Have you heard the line ‘ if you build it, they will come’? In case you don’t know, it’s from the late 80s Kevin Costner movie ‘Field of Dreams.’
It’s an inspiring quote, but when local business owners set up their websites, it doesn’t really hold true. They believe once they’re set up online, prospects start flocking to their doors wanting quotes, making orders, or signing up for their mailing lists. However, that isn’t the case for many people.
All it takes is some careful local keyword research and a detailed local SEO strategy, and that’s exactly what I’m going to talk about today.
For example, if you own a home repair business, you would want to target people in your local area who may need your services. In other words, local keyword research targets potential customers who are already interested in what you have to offer.
When done correctly, local keyword research:
That’s not all, though. The research shows that 21 percent of consumers use the internet daily to find local businesses.
These stats demonstrate that as a local business, you need to be visible online, but perhaps you need some more evidence? Okay, here goes.
There are plenty of case studies showing how small businesses can benefit from local keyword research and SEO optimization. Just search for ‘local SEO case studies’, and you can see what I mean.
As I’ve already detailed, the main focus of local SEO and local keyword research is attracting more leads and gaining more customers.
The most obvious is Google’s ranking factors. With local searches, the search engine giant considers several vital areas, such as:
Google also considers relevance, distance, and prominence (your overall web presence), including content, backlinks, and directory listings.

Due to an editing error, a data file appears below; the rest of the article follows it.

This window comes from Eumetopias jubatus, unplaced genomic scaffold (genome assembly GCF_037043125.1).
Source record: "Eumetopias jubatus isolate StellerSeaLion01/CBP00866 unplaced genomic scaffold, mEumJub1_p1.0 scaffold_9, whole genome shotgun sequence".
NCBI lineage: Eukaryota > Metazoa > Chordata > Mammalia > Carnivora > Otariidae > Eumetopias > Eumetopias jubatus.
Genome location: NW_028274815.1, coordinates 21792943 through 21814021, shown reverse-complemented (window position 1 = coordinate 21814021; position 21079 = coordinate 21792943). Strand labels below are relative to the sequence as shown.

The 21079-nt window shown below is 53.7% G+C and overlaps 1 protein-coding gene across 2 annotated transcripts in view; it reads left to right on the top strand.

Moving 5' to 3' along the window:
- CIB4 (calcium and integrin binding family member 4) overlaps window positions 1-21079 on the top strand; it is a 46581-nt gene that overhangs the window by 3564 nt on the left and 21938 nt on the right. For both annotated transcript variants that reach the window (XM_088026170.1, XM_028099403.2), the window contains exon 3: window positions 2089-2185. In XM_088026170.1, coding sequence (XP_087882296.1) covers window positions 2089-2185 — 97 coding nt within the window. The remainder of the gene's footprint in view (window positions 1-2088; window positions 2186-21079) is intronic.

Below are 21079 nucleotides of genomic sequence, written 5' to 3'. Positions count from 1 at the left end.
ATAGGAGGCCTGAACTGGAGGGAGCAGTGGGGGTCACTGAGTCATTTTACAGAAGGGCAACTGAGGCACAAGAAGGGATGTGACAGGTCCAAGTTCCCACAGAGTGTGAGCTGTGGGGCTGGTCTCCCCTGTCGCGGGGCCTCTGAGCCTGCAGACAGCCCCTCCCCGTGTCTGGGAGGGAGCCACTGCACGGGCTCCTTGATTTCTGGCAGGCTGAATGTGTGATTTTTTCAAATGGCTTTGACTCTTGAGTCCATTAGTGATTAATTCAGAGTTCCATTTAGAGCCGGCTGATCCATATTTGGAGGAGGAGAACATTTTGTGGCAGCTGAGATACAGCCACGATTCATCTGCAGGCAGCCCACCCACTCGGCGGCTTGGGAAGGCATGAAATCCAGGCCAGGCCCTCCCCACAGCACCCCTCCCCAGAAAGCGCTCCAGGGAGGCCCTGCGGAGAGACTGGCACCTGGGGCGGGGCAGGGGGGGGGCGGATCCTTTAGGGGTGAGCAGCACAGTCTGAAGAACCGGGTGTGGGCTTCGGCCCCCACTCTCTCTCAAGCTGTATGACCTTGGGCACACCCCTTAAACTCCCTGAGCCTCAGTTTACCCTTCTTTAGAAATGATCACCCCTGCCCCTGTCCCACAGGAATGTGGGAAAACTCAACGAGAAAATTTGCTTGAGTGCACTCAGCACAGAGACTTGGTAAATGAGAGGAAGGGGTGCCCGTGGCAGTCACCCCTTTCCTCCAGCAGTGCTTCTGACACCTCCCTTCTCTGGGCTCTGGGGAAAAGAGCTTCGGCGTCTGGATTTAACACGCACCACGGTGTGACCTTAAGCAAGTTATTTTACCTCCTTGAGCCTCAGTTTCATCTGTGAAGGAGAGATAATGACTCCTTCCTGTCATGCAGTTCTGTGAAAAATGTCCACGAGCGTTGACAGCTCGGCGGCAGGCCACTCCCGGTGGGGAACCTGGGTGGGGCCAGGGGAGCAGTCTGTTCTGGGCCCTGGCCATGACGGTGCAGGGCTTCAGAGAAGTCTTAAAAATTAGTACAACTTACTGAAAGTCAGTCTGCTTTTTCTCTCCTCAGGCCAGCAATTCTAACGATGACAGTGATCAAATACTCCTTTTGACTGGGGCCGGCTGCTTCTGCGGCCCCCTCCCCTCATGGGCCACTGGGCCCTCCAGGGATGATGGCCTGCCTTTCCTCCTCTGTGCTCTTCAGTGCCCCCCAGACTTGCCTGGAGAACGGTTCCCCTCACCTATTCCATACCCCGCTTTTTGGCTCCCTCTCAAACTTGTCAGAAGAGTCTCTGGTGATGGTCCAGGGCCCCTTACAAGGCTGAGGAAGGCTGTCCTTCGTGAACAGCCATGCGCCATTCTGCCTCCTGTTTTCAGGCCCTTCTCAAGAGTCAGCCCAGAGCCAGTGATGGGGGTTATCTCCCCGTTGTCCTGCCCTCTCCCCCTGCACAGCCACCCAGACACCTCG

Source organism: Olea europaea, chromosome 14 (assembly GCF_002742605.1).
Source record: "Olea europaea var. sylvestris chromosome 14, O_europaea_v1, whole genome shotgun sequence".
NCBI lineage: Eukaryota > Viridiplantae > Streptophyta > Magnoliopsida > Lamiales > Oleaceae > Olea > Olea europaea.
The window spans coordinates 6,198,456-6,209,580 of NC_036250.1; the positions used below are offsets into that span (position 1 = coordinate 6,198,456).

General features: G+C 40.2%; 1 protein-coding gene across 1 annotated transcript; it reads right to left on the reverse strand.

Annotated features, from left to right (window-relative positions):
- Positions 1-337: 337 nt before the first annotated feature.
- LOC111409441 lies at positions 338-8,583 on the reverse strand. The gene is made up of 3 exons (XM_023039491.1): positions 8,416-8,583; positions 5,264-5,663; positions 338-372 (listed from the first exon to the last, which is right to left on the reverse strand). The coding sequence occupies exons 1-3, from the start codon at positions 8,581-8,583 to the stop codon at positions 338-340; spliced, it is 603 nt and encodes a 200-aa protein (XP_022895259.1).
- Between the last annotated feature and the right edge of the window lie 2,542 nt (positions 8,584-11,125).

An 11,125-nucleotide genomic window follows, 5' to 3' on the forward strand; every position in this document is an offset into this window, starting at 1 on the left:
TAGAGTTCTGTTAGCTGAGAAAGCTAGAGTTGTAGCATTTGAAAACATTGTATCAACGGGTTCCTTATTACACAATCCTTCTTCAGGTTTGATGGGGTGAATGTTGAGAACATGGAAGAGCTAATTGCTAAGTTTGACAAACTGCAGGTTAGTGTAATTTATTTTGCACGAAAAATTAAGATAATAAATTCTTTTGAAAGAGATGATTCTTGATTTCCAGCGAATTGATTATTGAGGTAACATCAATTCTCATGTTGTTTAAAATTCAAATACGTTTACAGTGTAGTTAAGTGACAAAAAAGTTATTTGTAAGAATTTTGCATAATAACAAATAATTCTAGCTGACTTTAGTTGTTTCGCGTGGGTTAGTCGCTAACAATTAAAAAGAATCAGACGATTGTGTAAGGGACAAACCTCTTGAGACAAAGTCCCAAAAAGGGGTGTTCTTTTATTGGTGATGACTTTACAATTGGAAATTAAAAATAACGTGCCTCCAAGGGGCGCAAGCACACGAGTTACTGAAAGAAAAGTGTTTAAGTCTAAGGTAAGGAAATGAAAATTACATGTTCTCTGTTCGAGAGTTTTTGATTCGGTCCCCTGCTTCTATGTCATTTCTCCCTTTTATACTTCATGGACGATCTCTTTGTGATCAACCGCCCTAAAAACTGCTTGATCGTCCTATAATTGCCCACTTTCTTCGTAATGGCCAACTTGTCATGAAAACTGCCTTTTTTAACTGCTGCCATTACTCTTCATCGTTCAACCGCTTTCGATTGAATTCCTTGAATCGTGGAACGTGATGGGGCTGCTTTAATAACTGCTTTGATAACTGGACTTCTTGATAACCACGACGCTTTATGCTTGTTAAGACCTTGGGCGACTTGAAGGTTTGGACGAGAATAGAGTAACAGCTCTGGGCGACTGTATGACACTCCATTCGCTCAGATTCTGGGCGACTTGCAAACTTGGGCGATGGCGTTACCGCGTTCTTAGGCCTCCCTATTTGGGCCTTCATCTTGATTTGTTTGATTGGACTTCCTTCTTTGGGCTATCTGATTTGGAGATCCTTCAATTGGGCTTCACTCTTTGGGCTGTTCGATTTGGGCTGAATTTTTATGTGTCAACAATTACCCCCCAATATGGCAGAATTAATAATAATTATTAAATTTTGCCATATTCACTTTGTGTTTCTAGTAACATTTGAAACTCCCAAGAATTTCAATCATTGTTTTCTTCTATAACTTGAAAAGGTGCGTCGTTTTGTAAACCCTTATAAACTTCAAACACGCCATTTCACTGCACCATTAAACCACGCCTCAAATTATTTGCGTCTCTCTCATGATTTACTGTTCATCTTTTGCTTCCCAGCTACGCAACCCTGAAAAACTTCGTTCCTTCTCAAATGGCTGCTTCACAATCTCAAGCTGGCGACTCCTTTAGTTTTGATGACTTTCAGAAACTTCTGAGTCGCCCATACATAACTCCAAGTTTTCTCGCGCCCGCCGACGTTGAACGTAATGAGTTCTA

Another factor that makes local keyword research unique is the emphasis on modifiers. The search terms you integrate into writing must be super specific to your location. For example, if you’re a business in Austin, Texas, you would want to use keywords like ‘Austin restaurants’ rather than just ‘restaurants.’
The above graphic also includes some useful tips you can introduce into your local keyword research strategy.
You know the importance of local keyword research, but how do you discover the best ones to use? Fortunately, it’s not as complicated as it may seem. Just follow these tips.
To do this, first, consider what you offer and what services or products you want to promote; then brainstorm a list of keywords related to your business.
Alternatively, a simple way to find local-based keywords is using Google search results. Type in your main keyword and scroll down to the bottom of the page. There, you’ll see a section called ‘related searches.’ For example, a small business located in Miami could target the keyword ‘Miami dentist.’
These modifiers can include location-based terms like ‘near me,’ ‘in my area,’ or ‘local.’ Or you might use ‘car mechanic Cincinnati’ or ‘local mechanic Cincinnati.’
Again, use Autosuggest, related search, or competitive keyword research to see the terms others are using.